Good Life

Boudoir photos a popular Valentine’s gift

Heidi Lewis is the owner of Heidi Lynne Photography in State College.
Heidi Lewis is the owner of Heidi Lynne Photography in State College. Photo provided

Heidi Lynne Lewis’ father, Lon Sonick, gave her a Pentax camera when she was about 10 years old and taught her how to manually focus and expose an image.

The small gesture had a large impact on Lewis.

She has a studio in her Patton Township home and has run Heidi Lynne Photography for 12 years. She does mostly baby, child, family and senior portraits, but every year at about this time requests for intimate portraits, also known as boudoir photography, pick up.

She understands how to position someone’s shoulder at just the right angle for an elegant shot and how to manipulate lighting to get just the right shading on a woman’s figure. The result is a pretty sweet gift for their significant other.

Q: We’re getting close to Valentine’s Day. Does that mean you’ll be doing more boudoir photography than usual?

A: Yes, Valentine’s Day definitely creates more of an interest for intimate portraits. While I get requests over the course of the year for new brides, holiday gifts and for women who are celebrating a milestone, about 75 percent of intimate portraits I do are in preparation for Valentine’s Day.

Q: For those that might not know, what is boudoir photography?

A: By definition, boudoir means a woman’s private bedroom, so the genre of boudoir photography pertains to images of women that are intimate in nature. This can mean different things for different women.

For some, it may mean lingerie and seductive poses. For others, it may mean simple and sweet. There are many styles of boudoir photography ranging from pinup to glamor. My personal style is dramatic and artistic, using light to sculpt a woman’s curves, creating a subtle touch of sensuality.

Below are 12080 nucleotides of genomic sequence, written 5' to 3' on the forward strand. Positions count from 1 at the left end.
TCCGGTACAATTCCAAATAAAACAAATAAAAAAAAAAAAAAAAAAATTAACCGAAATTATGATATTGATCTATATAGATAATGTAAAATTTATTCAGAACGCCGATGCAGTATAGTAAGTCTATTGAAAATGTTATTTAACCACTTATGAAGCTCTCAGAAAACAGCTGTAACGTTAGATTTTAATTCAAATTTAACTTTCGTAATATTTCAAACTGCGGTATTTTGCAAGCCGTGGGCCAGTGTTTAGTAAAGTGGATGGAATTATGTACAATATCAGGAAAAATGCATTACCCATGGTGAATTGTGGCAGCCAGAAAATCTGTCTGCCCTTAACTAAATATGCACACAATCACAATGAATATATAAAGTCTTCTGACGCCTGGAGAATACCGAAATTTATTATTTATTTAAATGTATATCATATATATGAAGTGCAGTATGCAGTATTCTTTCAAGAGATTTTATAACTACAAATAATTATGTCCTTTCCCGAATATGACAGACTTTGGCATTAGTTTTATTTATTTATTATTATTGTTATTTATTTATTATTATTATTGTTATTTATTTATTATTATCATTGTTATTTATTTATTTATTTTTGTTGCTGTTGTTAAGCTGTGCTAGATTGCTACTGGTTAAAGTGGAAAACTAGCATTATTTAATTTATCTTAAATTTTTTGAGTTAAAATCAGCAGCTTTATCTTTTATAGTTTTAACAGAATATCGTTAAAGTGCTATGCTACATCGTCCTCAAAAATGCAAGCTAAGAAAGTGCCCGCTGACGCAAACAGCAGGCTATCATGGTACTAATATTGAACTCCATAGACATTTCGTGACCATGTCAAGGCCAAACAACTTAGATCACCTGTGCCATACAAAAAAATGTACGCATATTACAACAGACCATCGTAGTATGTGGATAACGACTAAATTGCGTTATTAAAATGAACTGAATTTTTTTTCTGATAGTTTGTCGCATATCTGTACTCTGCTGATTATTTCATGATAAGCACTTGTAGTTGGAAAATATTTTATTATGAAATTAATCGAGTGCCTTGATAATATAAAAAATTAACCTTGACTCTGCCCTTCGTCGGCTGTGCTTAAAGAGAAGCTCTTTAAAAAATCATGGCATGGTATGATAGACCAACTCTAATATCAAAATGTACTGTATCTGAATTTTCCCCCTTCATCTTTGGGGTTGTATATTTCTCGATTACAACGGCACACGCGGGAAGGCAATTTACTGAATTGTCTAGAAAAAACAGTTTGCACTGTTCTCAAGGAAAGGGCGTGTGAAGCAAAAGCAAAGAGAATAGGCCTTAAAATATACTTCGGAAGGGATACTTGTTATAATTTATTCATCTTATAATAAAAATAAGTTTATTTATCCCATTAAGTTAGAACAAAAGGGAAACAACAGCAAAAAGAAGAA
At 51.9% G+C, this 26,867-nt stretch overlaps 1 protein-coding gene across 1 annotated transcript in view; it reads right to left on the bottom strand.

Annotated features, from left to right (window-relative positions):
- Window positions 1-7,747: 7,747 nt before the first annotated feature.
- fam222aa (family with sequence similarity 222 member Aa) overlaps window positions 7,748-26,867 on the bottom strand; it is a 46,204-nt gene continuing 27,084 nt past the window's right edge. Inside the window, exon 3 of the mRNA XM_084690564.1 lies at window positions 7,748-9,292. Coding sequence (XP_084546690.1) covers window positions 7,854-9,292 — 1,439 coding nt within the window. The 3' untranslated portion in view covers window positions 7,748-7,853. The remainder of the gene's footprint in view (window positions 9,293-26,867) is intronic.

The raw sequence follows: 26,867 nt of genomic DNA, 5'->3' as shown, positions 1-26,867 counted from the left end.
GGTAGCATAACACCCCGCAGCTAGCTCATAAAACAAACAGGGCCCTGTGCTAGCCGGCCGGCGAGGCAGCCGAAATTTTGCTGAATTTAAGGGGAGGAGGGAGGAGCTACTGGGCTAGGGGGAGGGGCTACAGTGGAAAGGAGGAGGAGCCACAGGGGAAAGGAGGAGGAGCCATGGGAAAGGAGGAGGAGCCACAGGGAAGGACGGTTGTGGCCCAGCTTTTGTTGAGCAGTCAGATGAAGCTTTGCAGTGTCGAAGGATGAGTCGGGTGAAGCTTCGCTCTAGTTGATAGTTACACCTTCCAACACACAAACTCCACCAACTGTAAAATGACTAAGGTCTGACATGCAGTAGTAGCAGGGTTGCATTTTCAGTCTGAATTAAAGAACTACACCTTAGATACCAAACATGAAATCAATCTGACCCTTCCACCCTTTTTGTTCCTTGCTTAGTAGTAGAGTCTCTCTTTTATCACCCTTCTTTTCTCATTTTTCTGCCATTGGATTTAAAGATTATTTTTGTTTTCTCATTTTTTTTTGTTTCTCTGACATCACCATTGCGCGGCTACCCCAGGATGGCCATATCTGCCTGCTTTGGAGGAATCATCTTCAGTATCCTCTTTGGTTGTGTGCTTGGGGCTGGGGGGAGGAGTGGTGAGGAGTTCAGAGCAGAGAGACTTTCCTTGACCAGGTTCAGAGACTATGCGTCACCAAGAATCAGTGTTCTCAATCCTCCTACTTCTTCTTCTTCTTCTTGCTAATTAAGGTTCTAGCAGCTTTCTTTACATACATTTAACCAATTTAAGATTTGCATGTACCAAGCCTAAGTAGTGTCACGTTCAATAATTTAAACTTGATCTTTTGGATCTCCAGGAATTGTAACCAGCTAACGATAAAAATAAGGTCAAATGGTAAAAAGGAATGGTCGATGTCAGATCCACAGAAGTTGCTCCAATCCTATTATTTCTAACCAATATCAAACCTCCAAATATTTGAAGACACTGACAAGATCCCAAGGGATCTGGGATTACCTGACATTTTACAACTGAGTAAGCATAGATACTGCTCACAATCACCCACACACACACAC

Q: How do you walk the fine line between tastefully sexy and raunchy?

A: The style in my portfolio, shown only in person in my studio, is classic, tasteful and artistic. If a potential client is looking for something more risque, I am open to that. However, my clients trust in me as an artist and know that I will only portray them in the most flattering and tasteful way, which is decidedly not raunchy.

Q: Is there a process for how a boudoir shoot takes place from clothing to make-up and hair to poses?

A: I tell my clients to bring several outfits, whatever makes them feel most beautiful and what their partner will like — lingerie, a tank top, a slouchy sweater, an old football jersey. Anything goes.

Once they arrive, we go through the outfits and together we choose which ones will work best for a nice variety. Some women choose to get their hair and makeup done, which I am able to assist with, as I work with a hair stylist and makeup artist in my studio. Many women come with ideas from magazines or Pinterest and, combined with my portfolio review, we come up with a good game plan.

As we go along, I give very specific suggestions for posing, so that they look their best. I’ve been photographing women for nearly 12 years, so my expertise puts women at ease, and they always find the experience fun and relaxed.

Q: What’s the reaction from the boyfriends and husbands?

A: They love it, of course. They are also sometimes pleasantly surprised by their bold and brazen nature and, of course, their sense of adventure, which in and of itself has its own sex appeal.

Q: So, what are the reactions to seeing themselves in an intimate portrait?

A: I think most times they’re like, “Wow, how did you do that?” Women are naturally hard on themselves and compare themselves to what we see in the media. When they see themselves portrayed in such a beautiful, intimate way, it’s really an empowering and positive experience for them.

Q: So you’ve you found that these types of shoots are liberating for the women in them?

A: Absolutely. Being photographed in this way is a celebration of yourself. And who doesn’t love to be celebrated?

  Comments